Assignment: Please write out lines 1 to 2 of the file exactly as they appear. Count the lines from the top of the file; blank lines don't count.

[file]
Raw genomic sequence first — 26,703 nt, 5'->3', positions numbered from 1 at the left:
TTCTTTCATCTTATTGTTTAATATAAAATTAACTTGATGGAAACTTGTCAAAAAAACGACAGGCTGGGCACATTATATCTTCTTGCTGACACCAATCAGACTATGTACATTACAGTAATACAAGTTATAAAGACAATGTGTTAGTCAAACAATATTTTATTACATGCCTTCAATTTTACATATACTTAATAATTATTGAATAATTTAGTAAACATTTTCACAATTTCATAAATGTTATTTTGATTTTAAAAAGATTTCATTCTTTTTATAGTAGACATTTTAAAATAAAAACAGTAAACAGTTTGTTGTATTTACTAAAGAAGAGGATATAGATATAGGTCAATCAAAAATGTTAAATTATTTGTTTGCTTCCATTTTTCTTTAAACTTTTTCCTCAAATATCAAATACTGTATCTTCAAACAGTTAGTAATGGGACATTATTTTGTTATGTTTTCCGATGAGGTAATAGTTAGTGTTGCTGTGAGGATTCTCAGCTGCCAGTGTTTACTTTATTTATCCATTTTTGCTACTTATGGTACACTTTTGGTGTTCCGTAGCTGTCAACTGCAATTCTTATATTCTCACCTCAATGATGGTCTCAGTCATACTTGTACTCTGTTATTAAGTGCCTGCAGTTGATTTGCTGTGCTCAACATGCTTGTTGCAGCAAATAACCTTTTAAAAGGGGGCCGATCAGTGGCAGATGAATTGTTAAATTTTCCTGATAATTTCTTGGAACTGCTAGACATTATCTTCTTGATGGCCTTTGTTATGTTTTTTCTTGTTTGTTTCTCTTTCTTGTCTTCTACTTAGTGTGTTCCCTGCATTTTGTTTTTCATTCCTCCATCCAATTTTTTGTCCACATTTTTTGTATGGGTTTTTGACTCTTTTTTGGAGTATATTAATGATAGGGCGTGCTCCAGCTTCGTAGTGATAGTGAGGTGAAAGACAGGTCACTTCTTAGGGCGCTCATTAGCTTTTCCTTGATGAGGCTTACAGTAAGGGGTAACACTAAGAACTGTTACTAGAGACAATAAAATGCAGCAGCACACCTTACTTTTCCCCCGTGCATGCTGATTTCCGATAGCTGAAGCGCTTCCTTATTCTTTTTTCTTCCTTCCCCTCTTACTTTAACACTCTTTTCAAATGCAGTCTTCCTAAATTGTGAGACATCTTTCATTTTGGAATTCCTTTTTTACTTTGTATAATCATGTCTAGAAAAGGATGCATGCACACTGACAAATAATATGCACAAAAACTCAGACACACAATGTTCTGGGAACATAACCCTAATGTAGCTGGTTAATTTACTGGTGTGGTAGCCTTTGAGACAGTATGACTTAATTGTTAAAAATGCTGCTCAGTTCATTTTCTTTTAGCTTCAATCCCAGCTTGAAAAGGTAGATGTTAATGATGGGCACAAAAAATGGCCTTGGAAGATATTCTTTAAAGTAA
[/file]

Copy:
Raw genomic sequence first — 26,703 nt, 5'->3', positions numbered from 1 at the left:
TTCTTTCATCTTATTGTTTAATATAAAATTAACTTGATGGAAACTTGTCAAAAAAACGACAGGCTGGGCACATTATATCTTCTTGCTGACACCAATCAGACTATGTACATTACAGTAATACAAGTTATAAAGACAATGTGTTAGTCAAACAATATTTTATTACATGCCTTCAATTTTACATATACTTAATAATTATTGAATAATTTAGTAAACATTTTCACAATTTCATAAATGTTATTTTGATTTTAAAAAGATTTCATTCTTTTTATAGTAGACATTTTAAAATAAAAACAGTAAACAGTTTGTTGTATTTACTAAAGAAGAGGATATAGATATAGGTCAATCAAAAATGTTAAATTATTTGTTTGCTTCCATTTTTCTTTAAACTTTTTCCTCAAATATCAAATACTGTATCTTCAAACAGTTAGTAATGGGACATTATTTTGTTATGTTTTCCGATGAGGTAATAGTTAGTGTTGCTGTGAGGATTCTCAGCTGCCAGTGTTTACTTTATTTATCCATTTTTGCTACTTATGGTACACTTTTGGTGTTCCGTAGCTGTCAACTGCAATTCTTATATTCTCACCTCAATGATGGTCTCAGTCATACTTGTACTCTGTTATTAAGTGCCTGCAGTTGATTTGCTGTGCTCAACATGCTTGTTGCAGCAAATAACCTTTTAAAAGGGGGCCGATCAGTGGCAGATGAATTGTTAAATTTTCCTGATAATTTCTTGGAACTGCTAGACATTATCTTCTTGATGGCCTTTGTTATGTTTTTTCTTGTTTGTTTCTCTTTCTTGTCTTCTACTTAGTGTGTTCCCTGCATTTTGTTTTTCATTCCTCCATCCAATTTTTTGTCCACATTTTTTGTATGGGTTTTTGACTCTTTTTTGGAGTATATTAATGATAGGGCGTGCTCCAGCTTCGTAGTGATAGTGAGGTGAAAGACAGGTCACTTCTTAGGGCGCTCATTAGCTTTTCCTTGATGAGGCTTACAGTAAGGGGTAACACTAAGAACTGTTACTAGAGACAATAAAATGCAGCAGCACACCTTACTTTTCCCCCGTGCATGCTGATTTCCGATAGCTGAAGCGCTTCCTTATTCTTTTTTCTTCCTTCCCCTCTTACTTTAACACTCTTTTCAAATGCAGTCTTCCTAAATTGTGAGACATCTTTCATTTTGGAATTCCTTTTTTACTTTGTATAATCATGTCTAGAAAAGGATGCATGCACACTGACAAATAATATGCACAAAAACTCAGACACACAATGTTCTGGGAACATAACCCTAATGTAGCTGGTTAATTTACTGGTGTGGTAGCCTTTGAGACAGTATGACTTAATTGTTAAAAATGCTGCTCAGTTCATTTTCTTTTAGCTTCAATCCCAGCTTGAAAAGGTAGATGTTAATGATGGGCACAAAAAATGGCCTTGGAAGATATTCTTTAAAGTAA